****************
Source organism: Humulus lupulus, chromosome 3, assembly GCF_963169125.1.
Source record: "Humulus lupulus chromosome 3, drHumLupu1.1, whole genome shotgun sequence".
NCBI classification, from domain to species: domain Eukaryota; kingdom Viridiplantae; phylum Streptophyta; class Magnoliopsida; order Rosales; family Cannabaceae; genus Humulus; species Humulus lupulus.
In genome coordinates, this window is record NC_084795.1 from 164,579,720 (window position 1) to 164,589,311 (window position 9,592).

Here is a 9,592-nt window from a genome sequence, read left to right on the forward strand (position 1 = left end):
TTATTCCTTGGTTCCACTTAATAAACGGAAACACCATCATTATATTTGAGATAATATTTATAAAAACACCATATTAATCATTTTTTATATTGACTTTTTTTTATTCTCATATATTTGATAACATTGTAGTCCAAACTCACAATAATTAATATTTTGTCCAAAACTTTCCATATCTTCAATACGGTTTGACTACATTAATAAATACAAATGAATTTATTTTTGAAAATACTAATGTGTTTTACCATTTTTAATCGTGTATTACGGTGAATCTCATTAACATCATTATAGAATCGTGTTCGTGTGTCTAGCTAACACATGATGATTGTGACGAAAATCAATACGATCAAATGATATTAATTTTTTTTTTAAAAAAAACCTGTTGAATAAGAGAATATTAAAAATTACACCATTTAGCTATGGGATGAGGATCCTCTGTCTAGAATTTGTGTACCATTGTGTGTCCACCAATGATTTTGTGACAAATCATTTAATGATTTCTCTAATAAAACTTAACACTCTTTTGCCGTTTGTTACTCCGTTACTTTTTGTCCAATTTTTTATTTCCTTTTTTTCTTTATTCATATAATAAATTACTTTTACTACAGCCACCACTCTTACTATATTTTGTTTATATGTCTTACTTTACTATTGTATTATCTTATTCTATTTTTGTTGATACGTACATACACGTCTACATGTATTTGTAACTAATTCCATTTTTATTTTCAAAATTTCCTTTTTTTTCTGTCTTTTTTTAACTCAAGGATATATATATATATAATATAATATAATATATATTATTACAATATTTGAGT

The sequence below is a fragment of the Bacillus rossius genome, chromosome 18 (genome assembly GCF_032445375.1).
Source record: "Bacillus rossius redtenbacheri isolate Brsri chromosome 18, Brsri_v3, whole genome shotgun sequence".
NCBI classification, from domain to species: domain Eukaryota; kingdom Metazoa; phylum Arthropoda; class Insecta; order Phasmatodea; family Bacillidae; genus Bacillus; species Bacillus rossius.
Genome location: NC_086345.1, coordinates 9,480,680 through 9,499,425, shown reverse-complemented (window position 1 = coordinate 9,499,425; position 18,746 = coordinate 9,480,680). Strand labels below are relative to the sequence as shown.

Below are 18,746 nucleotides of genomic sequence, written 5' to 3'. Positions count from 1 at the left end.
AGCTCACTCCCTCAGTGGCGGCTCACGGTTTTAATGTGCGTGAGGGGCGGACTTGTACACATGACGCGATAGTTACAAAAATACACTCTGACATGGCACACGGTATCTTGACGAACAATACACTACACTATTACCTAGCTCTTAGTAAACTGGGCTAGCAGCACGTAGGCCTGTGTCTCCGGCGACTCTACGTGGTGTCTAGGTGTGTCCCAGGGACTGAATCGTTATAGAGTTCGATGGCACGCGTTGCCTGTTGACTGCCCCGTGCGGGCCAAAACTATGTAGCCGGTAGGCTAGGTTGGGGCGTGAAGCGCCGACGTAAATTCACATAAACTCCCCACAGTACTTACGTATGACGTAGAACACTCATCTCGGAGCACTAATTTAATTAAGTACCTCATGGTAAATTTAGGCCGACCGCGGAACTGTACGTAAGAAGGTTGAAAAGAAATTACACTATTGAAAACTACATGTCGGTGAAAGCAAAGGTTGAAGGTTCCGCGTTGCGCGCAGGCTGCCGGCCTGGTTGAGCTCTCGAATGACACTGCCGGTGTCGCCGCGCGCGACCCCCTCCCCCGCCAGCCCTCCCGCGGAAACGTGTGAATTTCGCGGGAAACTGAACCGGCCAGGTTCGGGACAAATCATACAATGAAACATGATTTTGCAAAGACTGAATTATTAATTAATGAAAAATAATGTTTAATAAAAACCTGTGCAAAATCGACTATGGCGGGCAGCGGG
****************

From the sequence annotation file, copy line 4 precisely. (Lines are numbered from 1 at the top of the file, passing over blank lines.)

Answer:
In genome coordinates, this window is record NC_084795.1 from 164,579,720 (window position 1) to 164,589,311 (window position 9,592).